The Bailey bridge that was erected at Langwathby, Cumbria, in 1968 when the former sandstone bridge was washed away by floodwater. It has been there ever since.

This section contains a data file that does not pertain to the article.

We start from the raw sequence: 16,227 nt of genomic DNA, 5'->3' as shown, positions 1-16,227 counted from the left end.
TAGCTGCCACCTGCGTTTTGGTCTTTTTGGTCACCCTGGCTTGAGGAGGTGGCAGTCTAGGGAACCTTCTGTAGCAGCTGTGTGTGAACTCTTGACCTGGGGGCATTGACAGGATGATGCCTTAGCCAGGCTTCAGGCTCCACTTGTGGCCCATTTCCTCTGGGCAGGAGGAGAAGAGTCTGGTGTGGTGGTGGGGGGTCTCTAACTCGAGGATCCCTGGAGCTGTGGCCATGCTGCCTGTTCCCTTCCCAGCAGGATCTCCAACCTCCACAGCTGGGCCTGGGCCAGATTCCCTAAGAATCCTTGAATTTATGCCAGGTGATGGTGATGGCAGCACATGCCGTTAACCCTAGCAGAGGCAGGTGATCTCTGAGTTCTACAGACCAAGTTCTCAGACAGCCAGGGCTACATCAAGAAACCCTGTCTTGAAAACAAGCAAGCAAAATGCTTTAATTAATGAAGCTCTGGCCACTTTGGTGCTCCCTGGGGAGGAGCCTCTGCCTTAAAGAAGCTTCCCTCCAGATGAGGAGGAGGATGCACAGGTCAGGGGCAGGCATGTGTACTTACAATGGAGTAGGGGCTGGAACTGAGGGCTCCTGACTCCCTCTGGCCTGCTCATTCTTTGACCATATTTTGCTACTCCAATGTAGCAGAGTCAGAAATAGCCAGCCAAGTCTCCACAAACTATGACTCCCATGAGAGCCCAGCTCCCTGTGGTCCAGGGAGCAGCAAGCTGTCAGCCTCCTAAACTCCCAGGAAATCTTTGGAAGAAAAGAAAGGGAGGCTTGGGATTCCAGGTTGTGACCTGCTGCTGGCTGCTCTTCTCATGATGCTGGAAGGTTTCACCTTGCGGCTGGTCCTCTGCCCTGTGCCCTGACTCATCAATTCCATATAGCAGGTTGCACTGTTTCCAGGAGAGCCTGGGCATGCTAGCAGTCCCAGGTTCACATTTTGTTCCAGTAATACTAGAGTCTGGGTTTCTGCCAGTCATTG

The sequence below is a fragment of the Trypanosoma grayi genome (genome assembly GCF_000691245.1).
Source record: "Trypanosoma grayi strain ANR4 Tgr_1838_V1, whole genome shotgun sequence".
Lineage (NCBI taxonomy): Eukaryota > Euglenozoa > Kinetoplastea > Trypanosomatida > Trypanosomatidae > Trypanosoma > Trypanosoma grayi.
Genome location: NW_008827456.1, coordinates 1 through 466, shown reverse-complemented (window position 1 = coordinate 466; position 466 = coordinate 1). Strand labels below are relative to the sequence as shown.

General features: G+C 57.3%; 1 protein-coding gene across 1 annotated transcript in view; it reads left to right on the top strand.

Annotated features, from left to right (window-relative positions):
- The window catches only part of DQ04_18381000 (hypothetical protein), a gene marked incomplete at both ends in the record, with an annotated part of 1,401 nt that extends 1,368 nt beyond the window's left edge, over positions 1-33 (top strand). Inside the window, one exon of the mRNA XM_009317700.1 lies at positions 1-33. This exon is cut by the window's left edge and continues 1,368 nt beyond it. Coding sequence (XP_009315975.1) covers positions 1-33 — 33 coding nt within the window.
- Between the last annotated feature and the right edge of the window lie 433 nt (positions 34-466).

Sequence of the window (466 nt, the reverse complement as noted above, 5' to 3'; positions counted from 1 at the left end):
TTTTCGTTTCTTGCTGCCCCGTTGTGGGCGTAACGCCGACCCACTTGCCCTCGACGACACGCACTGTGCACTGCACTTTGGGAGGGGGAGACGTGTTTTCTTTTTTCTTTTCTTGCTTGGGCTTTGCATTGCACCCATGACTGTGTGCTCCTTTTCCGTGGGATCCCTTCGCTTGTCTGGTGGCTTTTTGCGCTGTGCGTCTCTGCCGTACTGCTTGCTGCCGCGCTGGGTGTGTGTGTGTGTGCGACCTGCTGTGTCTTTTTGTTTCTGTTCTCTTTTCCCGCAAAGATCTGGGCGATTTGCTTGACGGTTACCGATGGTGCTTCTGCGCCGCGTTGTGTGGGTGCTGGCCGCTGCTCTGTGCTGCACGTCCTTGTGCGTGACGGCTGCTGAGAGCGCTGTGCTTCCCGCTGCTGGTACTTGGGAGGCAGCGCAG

A Bailey bridge is a strong temporary bridge built to a design devised in 1941 for military use by the British civil engineer Donald Coleman Bailey (1901–1985). The steel lattice girders can be assembled by groups of six men from easily manhandled component parts and cantilevered across a gap to provide a bridge to carry 70 tonnes over spans of up to 45 m (150 ft). The design, a variant of which, resting on plywood floats called "pontoons," is used for crossing broad rivers, has proved of lasting value in peacetime emergencies.